Home > Reading > Daily Reading – June 23, 2020

Jer. 22:11–30

22:11 “‘For the Lord has spoken about Shallum son of Josiah, who succeeded his father as king of Judah but was carried off into exile. He has said, “He will never return to this land. 12For he will die in the country where they took him as a captive. He will never see this land again.”

13 “‘Sure to be judged is the king who builds his palace using injustice

and treats people unfairly while adding its upper rooms.

He makes his countrymen work for him for nothing.

He does not pay them for their labor.

14He says, “I will build myself a large palace

with spacious upper rooms.”

He cuts windows in its walls,

panels it with cedar, and paints its rooms red.

15Does it make you any more of a king

that you outstrip everyone else in building with cedar?

Just think about your father.

He was content that he had food and drink.

He did what was just and right.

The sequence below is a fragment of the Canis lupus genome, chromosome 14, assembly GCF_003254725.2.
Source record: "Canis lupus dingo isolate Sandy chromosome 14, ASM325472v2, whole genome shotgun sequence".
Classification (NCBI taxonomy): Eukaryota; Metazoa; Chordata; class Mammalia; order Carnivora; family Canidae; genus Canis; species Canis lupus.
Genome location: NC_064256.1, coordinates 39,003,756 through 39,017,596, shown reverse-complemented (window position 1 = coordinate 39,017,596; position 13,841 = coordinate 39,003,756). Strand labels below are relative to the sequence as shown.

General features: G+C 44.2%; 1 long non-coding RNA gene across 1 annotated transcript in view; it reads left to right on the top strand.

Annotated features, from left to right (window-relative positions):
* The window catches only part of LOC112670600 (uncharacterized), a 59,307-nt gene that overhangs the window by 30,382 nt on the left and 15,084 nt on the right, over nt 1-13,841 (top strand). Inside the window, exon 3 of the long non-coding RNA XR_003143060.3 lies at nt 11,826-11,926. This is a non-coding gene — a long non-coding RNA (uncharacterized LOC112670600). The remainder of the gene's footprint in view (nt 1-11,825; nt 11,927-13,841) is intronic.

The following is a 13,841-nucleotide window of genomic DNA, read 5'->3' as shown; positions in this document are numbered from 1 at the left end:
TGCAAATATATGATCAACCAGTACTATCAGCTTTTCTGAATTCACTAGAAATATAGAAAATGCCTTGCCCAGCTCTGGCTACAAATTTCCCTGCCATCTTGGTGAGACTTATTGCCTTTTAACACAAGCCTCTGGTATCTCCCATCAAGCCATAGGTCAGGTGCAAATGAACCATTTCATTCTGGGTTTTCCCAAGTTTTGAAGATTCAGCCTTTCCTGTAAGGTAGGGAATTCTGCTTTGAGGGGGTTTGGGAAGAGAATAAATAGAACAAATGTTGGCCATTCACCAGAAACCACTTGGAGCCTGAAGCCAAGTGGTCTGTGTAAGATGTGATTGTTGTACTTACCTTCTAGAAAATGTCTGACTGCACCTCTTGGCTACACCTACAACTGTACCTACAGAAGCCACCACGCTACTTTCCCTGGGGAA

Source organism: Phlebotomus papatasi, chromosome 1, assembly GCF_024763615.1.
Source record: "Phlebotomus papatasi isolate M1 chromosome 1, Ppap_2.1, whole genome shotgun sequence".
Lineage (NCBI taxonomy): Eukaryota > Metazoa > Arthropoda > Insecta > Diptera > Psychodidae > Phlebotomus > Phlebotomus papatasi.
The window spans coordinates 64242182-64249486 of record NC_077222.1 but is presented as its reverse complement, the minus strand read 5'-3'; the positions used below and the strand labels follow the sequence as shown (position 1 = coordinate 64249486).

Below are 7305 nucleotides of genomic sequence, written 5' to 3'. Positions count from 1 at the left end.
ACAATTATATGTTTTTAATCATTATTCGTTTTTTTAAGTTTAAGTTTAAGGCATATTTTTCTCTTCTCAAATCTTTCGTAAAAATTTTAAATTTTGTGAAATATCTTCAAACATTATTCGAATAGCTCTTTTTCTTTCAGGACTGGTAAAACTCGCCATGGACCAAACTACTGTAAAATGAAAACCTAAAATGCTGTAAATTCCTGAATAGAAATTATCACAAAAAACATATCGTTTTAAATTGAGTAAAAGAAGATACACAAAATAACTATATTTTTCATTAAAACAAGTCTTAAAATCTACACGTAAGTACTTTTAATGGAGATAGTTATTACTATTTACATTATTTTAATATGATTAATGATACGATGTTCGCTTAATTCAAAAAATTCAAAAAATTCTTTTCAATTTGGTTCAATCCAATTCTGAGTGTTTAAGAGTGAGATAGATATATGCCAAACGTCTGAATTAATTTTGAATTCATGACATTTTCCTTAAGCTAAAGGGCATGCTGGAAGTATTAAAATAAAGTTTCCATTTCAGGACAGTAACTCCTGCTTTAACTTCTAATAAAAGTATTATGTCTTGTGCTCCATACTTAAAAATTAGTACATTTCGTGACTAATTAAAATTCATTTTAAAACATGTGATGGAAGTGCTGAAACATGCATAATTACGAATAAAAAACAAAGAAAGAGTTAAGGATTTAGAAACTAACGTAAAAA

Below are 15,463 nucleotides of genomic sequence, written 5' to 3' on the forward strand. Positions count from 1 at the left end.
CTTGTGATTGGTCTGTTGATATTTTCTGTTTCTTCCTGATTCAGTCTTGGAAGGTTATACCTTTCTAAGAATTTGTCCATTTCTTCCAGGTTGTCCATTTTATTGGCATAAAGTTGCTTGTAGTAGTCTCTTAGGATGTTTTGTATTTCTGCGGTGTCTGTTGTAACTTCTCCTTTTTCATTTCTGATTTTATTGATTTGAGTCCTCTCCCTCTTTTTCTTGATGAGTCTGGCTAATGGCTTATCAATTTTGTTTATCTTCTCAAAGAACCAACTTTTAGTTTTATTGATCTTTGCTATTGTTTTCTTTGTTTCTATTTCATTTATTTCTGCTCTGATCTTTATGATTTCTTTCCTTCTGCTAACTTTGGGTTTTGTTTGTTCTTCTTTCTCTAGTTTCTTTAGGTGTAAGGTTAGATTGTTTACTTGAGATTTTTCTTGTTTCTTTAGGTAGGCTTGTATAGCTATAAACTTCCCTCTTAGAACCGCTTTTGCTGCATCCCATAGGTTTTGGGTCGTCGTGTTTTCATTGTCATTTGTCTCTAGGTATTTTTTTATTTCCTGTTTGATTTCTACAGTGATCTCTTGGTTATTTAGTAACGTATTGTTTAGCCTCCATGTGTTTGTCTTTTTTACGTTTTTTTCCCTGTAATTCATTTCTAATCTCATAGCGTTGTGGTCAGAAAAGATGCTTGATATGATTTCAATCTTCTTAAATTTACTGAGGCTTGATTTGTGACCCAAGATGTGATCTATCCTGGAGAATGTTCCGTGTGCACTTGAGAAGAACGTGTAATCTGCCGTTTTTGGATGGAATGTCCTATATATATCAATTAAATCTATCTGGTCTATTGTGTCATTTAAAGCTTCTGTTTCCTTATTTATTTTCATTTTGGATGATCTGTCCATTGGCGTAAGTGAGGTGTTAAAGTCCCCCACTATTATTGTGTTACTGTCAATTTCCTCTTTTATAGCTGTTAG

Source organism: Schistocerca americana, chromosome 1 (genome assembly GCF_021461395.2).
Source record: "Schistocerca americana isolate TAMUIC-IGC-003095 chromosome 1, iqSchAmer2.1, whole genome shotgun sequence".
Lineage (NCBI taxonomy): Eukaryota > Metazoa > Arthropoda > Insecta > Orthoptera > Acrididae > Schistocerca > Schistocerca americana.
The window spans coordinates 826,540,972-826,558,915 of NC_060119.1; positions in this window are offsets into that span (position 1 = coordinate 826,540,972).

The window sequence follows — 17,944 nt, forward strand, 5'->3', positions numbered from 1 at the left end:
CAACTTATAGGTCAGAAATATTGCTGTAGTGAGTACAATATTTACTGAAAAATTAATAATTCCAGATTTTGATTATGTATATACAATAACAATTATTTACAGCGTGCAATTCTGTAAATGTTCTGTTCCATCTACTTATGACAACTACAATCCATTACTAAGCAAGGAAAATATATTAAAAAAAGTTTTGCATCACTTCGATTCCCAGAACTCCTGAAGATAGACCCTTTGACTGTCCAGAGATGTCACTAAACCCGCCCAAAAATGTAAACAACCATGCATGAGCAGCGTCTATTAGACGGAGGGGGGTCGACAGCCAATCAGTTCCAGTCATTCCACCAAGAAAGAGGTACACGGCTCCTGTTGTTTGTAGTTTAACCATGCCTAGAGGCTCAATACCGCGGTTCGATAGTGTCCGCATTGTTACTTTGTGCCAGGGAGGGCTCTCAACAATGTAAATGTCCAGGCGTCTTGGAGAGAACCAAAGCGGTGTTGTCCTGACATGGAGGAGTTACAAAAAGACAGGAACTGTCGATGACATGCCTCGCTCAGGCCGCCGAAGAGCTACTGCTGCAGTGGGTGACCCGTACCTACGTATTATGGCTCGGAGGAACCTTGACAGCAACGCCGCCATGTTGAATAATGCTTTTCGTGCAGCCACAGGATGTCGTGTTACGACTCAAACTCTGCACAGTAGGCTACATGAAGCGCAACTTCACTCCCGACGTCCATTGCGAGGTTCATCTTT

So things went well with him.

16He upheld the cause of the poor and needy.

So things went well for Judah.’

The Lord says,

‘That is a good example of what it means to know me.’

17But you are always thinking and looking

for ways to increase your wealth by dishonest means.

Your eyes and your heart are set

on killing some innocent person

and committing fraud and oppression.

18So the Lord has this to say about Josiah’s son, King Jehoiakim of Judah:

People will not mourn for him, saying,

“This makes me sad, my brother!

This makes me sad, my sister!”

They will not mourn for him, saying,

“Poor, poor lord! Poor, poor majesty!”

19He will be left unburied just like a dead donkey.

His body will be dragged off and thrown outside the gates of Jerusalem.’”

20People of Jerusalem, go up to Lebanon and cry out in mourning.